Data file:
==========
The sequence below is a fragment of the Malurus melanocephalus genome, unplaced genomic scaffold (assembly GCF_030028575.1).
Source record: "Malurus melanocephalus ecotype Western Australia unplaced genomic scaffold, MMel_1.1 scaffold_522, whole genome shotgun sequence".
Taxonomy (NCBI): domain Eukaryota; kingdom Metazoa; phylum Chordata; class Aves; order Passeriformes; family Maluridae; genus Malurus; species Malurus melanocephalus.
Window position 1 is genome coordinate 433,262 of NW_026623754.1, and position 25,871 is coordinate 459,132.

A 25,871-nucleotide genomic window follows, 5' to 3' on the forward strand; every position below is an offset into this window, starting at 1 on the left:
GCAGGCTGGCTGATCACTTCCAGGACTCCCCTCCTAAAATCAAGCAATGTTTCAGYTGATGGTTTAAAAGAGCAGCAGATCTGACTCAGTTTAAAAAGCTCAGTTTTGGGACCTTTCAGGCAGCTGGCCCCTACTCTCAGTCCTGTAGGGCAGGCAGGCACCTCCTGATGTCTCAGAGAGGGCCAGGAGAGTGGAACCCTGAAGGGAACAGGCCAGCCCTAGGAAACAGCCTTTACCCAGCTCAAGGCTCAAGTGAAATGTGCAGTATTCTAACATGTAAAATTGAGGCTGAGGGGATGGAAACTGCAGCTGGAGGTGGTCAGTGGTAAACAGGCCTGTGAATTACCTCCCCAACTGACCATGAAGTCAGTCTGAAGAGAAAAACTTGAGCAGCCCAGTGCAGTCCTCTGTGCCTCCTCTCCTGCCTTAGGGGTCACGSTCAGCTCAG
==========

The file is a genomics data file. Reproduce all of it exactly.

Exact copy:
The sequence below is a fragment of the Malurus melanocephalus genome, unplaced genomic scaffold (assembly GCF_030028575.1).
Source record: "Malurus melanocephalus ecotype Western Australia unplaced genomic scaffold, MMel_1.1 scaffold_522, whole genome shotgun sequence".
Taxonomy (NCBI): domain Eukaryota; kingdom Metazoa; phylum Chordata; class Aves; order Passeriformes; family Maluridae; genus Malurus; species Malurus melanocephalus.
Window position 1 is genome coordinate 433,262 of NW_026623754.1, and position 25,871 is coordinate 459,132.

A 25,871-nucleotide genomic window follows, 5' to 3' on the forward strand; every position below is an offset into this window, starting at 1 on the left:
GCAGGCTGGCTGATCACTTCCAGGACTCCCCTCCTAAAATCAAGCAATGTTTCAGYTGATGGTTTAAAAGAGCAGCAGATCTGACTCAGTTTAAAAAGCTCAGTTTTGGGACCTTTCAGGCAGCTGGCCCCTACTCTCAGTCCTGTAGGGCAGGCAGGCACCTCCTGATGTCTCAGAGAGGGCCAGGAGAGTGGAACCCTGAAGGGAACAGGCCAGCCCTAGGAAACAGCCTTTACCCAGCTCAAGGCTCAAGTGAAATGTGCAGTATTCTAACATGTAAAATTGAGGCTGAGGGGATGGAAACTGCAGCTGGAGGTGGTCAGTGGTAAACAGGCCTGTGAATTACCTCCCCAACTGACCATGAAGTCAGTCTGAAGAGAAAAACTTGAGCAGCCCAGTGCAGTCCTCTGTGCCTCCTCTCCTGCCTTAGGGGTCACGSTCAGCTCAG